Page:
If you have been reading this blog for a while, you probably know that the early Christians took a lot of their influences from the pagans of the lands they spread out to. The same is true of Easter.
Obviously, Easter in the Christian tradition is the day that Jesus Christ rose from the dead after being crucified. But it was shoehorned in with a bunch of other pagan traditions in Western and Northern Europe. We’ve mentioned before that the Christians had a good reason for doing this: it made celebrating their holidays more acceptable to the local pagans– and it made it easier for them to convert.
We don’t know what time of year Jesus was actually crucified– but we do know that it was right after Passover, which takes place in the spring. Easter is determined following the liturgical calendar each year, but it typically falls around the Spring Equinox– which is the sacred day for many pagan goddesses of fertility. This is obviously because things tend to get pretty damn fertile in spring– flowers start blooming, animals start breeding, and it’s time to sew the crops so that they can be ready by fall.
Here are some of the goddesses that come into power in spring:
Ishtar— Mesopotamian goddess of fertility, love, sex, war, and power
Hare Ke— A goddess from Songhai who blesses the world with sweet water, returning fertility to the soil
Artio— Swiss bear goddess who awakens from hibernation in spring and pulls the world back into order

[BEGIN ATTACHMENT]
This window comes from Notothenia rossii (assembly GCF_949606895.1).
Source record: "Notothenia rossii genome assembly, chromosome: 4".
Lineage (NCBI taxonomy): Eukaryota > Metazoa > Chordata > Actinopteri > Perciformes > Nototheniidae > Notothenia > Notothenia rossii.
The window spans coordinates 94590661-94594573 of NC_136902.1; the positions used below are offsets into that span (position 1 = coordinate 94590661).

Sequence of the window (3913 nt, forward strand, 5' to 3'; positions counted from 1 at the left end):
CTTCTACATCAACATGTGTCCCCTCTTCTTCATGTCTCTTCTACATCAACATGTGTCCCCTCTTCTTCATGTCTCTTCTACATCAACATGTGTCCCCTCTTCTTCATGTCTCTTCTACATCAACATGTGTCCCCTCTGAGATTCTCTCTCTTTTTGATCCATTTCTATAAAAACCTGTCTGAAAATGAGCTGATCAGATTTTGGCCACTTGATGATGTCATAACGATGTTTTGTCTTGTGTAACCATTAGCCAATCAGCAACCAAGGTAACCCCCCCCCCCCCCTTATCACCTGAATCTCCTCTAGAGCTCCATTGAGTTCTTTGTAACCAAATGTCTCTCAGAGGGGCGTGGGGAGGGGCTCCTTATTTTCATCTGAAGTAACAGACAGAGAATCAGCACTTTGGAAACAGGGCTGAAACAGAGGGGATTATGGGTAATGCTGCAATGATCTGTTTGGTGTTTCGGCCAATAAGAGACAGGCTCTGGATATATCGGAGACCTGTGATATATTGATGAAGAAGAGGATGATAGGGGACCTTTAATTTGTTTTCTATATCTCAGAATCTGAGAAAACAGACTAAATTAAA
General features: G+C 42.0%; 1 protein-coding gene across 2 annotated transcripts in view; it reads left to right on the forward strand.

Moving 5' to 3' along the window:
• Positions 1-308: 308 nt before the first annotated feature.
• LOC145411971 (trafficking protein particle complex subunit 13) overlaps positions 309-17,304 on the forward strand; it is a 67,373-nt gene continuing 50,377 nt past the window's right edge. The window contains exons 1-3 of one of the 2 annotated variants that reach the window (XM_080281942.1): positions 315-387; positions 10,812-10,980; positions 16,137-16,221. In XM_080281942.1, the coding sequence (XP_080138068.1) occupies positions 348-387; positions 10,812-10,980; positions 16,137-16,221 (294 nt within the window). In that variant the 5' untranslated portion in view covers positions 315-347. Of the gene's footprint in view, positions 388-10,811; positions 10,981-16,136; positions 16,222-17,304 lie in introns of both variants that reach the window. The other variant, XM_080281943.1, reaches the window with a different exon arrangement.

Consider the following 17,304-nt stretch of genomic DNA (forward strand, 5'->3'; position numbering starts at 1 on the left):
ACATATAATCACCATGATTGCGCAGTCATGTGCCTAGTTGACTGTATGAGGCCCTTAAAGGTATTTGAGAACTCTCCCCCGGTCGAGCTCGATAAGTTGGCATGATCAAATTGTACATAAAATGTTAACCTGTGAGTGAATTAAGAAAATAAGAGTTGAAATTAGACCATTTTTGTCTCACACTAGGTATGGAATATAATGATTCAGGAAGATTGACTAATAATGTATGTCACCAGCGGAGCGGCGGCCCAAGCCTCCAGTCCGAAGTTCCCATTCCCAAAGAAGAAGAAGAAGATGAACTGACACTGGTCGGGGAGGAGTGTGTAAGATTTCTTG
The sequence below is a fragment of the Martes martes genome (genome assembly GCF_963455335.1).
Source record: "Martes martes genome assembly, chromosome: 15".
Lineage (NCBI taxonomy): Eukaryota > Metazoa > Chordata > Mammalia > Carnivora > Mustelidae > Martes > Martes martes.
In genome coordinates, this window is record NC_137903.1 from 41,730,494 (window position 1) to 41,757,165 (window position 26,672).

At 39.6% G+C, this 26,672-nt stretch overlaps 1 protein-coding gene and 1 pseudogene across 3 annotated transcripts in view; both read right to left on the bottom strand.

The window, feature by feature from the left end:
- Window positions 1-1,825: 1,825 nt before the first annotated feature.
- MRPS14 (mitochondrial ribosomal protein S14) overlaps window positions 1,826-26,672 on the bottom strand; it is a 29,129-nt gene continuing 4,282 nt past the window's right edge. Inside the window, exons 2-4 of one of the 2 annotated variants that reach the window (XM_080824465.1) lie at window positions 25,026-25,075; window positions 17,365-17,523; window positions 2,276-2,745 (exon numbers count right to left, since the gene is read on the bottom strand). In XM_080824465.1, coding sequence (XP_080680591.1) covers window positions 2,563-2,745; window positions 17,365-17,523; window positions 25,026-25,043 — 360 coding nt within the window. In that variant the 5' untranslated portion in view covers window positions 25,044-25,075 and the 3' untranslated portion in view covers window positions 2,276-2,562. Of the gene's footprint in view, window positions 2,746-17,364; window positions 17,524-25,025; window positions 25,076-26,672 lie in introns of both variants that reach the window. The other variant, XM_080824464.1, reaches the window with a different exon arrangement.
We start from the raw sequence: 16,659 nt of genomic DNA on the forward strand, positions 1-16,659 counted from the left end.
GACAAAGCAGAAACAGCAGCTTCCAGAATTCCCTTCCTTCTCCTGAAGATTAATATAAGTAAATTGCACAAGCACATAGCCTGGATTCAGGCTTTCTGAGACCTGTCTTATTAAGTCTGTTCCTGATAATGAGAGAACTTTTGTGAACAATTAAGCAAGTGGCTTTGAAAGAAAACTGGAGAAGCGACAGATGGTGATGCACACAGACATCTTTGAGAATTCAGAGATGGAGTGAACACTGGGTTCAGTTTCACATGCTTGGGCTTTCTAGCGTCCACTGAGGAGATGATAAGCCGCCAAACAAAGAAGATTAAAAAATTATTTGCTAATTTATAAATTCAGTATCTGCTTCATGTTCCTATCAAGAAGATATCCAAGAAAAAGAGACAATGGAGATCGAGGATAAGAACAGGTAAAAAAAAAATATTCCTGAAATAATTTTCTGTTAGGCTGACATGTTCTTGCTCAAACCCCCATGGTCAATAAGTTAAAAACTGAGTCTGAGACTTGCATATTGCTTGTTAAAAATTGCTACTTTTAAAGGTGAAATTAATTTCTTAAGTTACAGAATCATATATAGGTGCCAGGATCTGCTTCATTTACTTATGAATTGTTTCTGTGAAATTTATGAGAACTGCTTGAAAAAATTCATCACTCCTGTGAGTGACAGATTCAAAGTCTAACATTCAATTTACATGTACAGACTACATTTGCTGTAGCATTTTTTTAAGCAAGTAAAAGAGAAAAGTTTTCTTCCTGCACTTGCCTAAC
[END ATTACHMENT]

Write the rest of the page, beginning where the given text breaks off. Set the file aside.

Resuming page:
Persephone— Greek goddess and wife of Hades who returns from the Underworld in spring
Proserpina— The Roman counterpart to Persephone
Lada— Goddess of love from Lithuania, Russia, and Poland
Freya— Yes, even our beloved goddess of love and war celebrates her time in spring
Dziewanna— An Eastern-European spring goddess
Brigit— This Celtic goddess celebrates her maidenhood at the festival of Imbolc
There are many others from the world over. But if you’re savvy to all this mythology stuff, you might have realized we’ve left a certain name off the above list: Eostre, or Ostara, the goddess who gave her very name to our springtime celebration of chocolate eggs and bunny rabbits.
Eostre is reportedly a goddess celebrated by the ancient Germanic people. Her name comes from the Proto-Germanic word for, ‘dawn,’ making her the goddess of the dawn. But there is some reluctance in the academic community to acknowledge Eostre as a true goddess. For one, there is no reference to her before St. Bede, and English monk and historian from the 600s. Bede wrote that the Christian celebrations of spring took on many of the traditions of the celebrations of Eostre, and yet there is no historical mention of a goddess named Eostre before St. Bede.
Some lines of thought think that she may have actually been one of the above goddesses (most particularly Freya or another Norse goddess of spring, Idunn, who we wrote about a few weeks ago). Or St. Bede could have been confused for the month of April, which, at the time, was called Ēosturmōnaþ by the locals.
Whatever happened, the Christian holiday of Easter has held on to its pagan name for centuries and that probably won’t stop any time soon.